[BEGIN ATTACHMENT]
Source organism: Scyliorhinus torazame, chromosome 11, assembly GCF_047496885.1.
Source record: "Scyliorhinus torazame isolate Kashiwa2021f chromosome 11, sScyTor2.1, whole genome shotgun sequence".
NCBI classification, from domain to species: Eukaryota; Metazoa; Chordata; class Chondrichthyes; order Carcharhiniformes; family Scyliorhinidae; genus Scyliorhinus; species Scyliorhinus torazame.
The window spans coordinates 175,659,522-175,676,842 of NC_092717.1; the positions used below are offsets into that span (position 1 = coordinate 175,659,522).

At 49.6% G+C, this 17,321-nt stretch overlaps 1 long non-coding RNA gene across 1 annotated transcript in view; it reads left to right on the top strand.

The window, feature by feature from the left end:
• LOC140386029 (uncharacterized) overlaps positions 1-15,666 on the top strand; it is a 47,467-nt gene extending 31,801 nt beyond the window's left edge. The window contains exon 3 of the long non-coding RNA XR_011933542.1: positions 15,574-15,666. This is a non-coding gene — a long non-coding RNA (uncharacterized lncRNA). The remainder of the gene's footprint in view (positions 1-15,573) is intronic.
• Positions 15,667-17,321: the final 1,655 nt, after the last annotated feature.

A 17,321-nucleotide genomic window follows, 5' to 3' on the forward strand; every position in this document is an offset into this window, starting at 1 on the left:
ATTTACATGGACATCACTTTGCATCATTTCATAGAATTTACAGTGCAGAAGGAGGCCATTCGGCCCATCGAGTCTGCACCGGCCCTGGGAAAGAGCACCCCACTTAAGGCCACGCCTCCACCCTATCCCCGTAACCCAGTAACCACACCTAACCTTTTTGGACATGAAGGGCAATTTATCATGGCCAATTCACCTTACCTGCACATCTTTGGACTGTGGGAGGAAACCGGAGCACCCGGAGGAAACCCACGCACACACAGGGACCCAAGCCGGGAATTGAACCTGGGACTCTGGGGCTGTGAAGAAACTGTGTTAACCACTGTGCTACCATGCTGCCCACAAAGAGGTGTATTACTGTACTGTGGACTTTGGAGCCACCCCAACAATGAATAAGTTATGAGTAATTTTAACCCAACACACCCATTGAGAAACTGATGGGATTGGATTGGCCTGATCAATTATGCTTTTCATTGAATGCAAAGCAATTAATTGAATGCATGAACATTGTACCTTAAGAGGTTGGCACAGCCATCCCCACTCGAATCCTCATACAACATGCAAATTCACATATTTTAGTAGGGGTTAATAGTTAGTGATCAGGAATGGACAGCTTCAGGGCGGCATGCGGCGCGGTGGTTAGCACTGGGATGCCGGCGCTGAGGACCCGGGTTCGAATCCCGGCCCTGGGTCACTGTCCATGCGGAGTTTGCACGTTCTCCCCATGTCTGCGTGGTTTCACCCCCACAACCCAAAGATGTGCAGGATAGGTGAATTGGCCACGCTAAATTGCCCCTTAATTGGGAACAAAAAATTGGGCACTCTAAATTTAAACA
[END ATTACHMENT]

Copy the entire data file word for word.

Source organism: Scyliorhinus torazame, chromosome 11, assembly GCF_047496885.1.
Source record: "Scyliorhinus torazame isolate Kashiwa2021f chromosome 11, sScyTor2.1, whole genome shotgun sequence".
NCBI classification, from domain to species: Eukaryota; Metazoa; Chordata; class Chondrichthyes; order Carcharhiniformes; family Scyliorhinidae; genus Scyliorhinus; species Scyliorhinus torazame.
The window spans coordinates 175,659,522-175,676,842 of NC_092717.1; the positions used below are offsets into that span (position 1 = coordinate 175,659,522).

At 49.6% G+C, this 17,321-nt stretch overlaps 1 long non-coding RNA gene across 1 annotated transcript in view; it reads left to right on the top strand.

The window, feature by feature from the left end:
• LOC140386029 (uncharacterized) overlaps positions 1-15,666 on the top strand; it is a 47,467-nt gene extending 31,801 nt beyond the window's left edge. The window contains exon 3 of the long non-coding RNA XR_011933542.1: positions 15,574-15,666. This is a non-coding gene — a long non-coding RNA (uncharacterized lncRNA). The remainder of the gene's footprint in view (positions 1-15,573) is intronic.
• Positions 15,667-17,321: the final 1,655 nt, after the last annotated feature.

A 17,321-nucleotide genomic window follows, 5' to 3' on the forward strand; every position in this document is an offset into this window, starting at 1 on the left:
ATTTACATGGACATCACTTTGCATCATTTCATAGAATTTACAGTGCAGAAGGAGGCCATTCGGCCCATCGAGTCTGCACCGGCCCTGGGAAAGAGCACCCCACTTAAGGCCACGCCTCCACCCTATCCCCGTAACCCAGTAACCACACCTAACCTTTTTGGACATGAAGGGCAATTTATCATGGCCAATTCACCTTACCTGCACATCTTTGGACTGTGGGAGGAAACCGGAGCACCCGGAGGAAACCCACGCACACACAGGGACCCAAGCCGGGAATTGAACCTGGGACTCTGGGGCTGTGAAGAAACTGTGTTAACCACTGTGCTACCATGCTGCCCACAAAGAGGTGTATTACTGTACTGTGGACTTTGGAGCCACCCCAACAATGAATAAGTTATGAGTAATTTTAACCCAACACACCCATTGAGAAACTGATGGGATTGGATTGGCCTGATCAATTATGCTTTTCATTGAATGCAAAGCAATTAATTGAATGCATGAACATTGTACCTTAAGAGGTTGGCACAGCCATCCCCACTCGAATCCTCATACAACATGCAAATTCACATATTTTAGTAGGGGTTAATAGTTAGTGATCAGGAATGGACAGCTTCAGGGCGGCATGCGGCGCGGTGGTTAGCACTGGGATGCCGGCGCTGAGGACCCGGGTTCGAATCCCGGCCCTGGGTCACTGTCCATGCGGAGTTTGCACGTTCTCCCCATGTCTGCGTGGTTTCACCCCCACAACCCAAAGATGTGCAGGATAGGTGAATTGGCCACGCTAAATTGCCCCTTAATTGGGAACAAAAAATTGGGCACTCTAAATTTAAACA